When disturbed, they curl into a tight C-shape. Adults are drab
moths, about one inch long. They fly at night and hide during the
day. The forewings often have wavy lines of dark and light browns
in patterns that tend to resemble tree bark. The underwings are
uniform beige or white.
Cutworm larvae feed on crops and gardens as well as
turf, and are capable of migrating from one area to another.
Sod webworm larvae vary in color from green to beige or gray,
depending on the species. Some are also speckled with darker
spots. They are about 1/2 inch long when mature. Caterpillars feed
at night on the surface layers of leaves and stems. During the day
they hide in burrows or tunnels in the thatch. Adults are
sometimes called "snout moths" because of the way their
mouthparts project forward. They are inactive during the day,
sitting with their wings pressed together around their abdomens,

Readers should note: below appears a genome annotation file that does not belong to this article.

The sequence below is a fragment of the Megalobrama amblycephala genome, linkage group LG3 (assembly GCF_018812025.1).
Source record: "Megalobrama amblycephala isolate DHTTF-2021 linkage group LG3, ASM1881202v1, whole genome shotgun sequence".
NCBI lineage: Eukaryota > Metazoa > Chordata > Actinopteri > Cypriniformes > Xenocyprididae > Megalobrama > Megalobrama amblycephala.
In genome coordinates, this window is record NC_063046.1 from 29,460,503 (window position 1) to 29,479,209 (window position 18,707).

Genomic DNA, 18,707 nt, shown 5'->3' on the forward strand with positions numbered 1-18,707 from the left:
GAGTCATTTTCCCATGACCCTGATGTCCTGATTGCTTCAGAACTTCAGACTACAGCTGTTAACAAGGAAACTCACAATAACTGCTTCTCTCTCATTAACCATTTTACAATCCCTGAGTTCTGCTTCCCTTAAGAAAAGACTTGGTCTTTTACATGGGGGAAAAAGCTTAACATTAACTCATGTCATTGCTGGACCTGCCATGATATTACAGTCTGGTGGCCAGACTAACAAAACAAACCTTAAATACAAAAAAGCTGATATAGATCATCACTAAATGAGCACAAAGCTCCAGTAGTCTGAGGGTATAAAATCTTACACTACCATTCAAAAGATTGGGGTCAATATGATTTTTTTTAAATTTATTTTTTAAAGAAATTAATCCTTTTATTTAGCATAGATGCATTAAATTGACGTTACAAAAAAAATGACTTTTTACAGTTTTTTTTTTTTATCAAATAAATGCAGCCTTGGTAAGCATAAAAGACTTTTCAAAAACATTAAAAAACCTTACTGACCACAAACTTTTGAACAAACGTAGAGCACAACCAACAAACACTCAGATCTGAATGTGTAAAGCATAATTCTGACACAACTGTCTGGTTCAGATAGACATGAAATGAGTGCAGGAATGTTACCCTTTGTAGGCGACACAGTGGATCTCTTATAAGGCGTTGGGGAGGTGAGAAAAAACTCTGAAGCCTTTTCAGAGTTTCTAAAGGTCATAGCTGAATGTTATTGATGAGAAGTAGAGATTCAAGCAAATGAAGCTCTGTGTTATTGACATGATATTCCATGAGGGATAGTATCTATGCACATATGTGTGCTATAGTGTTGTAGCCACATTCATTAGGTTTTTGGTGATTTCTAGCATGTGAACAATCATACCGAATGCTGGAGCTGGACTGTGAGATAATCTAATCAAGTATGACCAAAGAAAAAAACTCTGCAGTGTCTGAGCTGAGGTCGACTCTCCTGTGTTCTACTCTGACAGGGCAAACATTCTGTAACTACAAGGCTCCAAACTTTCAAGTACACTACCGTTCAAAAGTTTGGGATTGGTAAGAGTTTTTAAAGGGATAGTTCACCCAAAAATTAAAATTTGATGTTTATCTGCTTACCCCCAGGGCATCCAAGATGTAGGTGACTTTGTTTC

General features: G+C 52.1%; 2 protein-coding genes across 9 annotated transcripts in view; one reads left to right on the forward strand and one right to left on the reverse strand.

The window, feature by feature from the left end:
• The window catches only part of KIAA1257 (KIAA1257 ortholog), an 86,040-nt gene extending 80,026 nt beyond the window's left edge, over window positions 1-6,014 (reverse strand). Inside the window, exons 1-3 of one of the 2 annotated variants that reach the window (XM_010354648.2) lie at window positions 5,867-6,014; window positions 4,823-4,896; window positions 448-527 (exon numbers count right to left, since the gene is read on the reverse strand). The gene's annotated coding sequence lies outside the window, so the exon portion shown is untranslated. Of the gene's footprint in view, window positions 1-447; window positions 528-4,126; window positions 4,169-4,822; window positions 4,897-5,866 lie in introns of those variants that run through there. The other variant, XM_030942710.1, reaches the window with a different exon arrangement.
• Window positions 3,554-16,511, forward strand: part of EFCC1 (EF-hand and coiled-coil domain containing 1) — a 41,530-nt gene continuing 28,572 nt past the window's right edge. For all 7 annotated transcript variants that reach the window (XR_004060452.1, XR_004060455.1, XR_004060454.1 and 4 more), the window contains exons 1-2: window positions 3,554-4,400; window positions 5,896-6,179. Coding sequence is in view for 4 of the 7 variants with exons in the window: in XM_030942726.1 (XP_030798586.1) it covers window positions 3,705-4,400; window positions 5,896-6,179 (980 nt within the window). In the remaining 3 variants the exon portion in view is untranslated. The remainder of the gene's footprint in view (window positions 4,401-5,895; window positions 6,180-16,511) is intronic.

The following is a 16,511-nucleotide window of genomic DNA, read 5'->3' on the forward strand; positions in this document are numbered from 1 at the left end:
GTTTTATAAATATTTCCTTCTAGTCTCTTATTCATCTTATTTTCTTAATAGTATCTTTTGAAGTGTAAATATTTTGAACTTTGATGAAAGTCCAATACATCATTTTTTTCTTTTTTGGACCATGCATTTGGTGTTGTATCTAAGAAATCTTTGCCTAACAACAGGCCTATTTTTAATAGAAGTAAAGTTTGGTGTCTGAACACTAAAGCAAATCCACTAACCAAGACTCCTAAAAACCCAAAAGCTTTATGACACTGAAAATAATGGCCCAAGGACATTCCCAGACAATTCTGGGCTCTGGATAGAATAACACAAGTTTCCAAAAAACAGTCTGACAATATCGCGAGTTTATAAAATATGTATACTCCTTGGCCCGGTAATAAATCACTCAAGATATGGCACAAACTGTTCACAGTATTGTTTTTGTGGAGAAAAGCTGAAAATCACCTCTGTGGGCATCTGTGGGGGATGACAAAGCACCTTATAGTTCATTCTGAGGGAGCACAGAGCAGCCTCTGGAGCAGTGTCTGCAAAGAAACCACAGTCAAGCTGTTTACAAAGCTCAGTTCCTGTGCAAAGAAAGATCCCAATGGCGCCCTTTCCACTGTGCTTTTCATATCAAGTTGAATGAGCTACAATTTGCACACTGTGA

although they will fly in short, jerky hops if disturbed.
Damage appears as small patches of leaves that are
yellow or brown, that increase in size daily. The turf often has a
ragged appearance. Birds and toads feed on sod webworms.
Adults are 1-2 mm long, black with yellow markings on their legs.
Larvae are maggots that feed on the terminal shoots of grasses.
Larval frit flies can be a serious pest of bentgrass, because
their feeding causes yellowing and death of the central leaf. They
seem to prefer the higher elevations of greens on golf courses.
Adults appear in mid-April and deposit eggs on grass
stems, close to the ground. The larvae feed within the stem,
complete development, and produce a second generation of adults.
The adults again lay eggs on grass stems, but this time the larvae
overwinter in grass stems and complete development the following